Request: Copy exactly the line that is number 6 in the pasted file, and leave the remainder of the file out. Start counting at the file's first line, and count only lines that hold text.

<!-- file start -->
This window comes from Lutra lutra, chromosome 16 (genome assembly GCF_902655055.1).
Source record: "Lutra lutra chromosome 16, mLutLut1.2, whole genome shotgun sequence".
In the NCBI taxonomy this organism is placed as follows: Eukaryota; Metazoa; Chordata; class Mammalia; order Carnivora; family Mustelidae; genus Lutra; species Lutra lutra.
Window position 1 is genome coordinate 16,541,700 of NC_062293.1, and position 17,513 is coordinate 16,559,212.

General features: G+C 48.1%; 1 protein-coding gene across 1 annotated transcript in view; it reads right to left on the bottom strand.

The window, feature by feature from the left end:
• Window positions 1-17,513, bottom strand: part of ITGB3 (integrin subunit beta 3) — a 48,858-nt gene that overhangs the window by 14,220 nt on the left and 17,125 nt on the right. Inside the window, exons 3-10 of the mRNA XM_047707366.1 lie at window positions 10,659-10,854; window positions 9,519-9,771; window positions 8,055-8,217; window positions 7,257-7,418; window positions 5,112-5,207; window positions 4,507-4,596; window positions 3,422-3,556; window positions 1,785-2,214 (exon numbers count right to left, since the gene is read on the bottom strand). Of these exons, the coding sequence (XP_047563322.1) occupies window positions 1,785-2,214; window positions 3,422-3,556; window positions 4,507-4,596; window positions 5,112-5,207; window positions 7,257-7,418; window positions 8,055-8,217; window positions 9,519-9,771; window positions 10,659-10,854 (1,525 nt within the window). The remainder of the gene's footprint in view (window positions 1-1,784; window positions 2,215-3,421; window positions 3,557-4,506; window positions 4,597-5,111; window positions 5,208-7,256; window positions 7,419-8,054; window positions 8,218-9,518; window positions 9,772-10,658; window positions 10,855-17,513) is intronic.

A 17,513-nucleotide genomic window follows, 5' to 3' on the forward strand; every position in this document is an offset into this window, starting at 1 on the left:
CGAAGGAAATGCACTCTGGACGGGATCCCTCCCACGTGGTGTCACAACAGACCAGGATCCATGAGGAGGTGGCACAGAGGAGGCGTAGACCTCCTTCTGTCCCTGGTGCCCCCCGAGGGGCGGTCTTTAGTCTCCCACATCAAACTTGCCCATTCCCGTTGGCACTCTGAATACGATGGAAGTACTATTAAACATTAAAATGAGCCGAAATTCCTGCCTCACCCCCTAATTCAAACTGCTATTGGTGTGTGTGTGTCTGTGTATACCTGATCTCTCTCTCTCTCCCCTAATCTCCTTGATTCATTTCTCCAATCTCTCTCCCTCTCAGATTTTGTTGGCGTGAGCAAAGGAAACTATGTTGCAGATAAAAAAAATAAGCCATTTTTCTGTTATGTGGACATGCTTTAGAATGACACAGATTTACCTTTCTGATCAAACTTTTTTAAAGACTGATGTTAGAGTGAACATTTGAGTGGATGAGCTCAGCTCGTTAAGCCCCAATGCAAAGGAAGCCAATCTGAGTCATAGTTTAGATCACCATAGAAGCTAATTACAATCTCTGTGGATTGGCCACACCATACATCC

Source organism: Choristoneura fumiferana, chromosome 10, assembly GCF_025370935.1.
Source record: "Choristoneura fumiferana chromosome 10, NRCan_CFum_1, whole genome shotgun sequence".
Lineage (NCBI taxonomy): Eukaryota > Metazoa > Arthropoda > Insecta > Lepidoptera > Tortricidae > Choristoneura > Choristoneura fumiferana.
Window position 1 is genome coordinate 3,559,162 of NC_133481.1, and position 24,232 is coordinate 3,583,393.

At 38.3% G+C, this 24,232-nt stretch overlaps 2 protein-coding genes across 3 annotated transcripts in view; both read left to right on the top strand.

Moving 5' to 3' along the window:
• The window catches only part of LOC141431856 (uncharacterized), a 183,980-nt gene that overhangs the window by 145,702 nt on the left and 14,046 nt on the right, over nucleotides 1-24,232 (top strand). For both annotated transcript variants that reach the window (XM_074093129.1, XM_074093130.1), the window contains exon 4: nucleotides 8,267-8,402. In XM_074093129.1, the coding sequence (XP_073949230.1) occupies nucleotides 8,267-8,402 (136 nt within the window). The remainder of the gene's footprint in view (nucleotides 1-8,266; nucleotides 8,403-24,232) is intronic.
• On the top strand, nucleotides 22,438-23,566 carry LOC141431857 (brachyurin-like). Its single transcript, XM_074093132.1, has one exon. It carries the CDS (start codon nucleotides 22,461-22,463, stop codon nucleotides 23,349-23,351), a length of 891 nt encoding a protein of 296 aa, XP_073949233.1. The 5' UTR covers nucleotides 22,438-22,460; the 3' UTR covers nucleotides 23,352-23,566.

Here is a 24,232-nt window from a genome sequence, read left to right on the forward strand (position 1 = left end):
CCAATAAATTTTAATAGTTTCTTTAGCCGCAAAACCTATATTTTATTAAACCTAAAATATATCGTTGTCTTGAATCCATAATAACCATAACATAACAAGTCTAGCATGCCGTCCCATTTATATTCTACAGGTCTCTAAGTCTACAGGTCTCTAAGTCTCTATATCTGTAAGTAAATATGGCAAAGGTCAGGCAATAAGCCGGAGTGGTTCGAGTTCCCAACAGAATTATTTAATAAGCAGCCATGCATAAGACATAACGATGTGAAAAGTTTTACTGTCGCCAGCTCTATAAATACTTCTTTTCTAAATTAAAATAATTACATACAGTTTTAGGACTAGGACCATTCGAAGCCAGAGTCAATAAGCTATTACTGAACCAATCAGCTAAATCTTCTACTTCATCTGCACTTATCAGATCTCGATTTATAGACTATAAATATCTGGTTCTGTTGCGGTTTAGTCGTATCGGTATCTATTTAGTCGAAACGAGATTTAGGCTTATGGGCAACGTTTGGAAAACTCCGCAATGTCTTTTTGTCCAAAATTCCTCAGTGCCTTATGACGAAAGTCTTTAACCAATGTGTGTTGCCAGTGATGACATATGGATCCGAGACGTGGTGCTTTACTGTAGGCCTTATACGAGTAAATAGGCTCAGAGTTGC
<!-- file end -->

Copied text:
The window, feature by feature from the left end: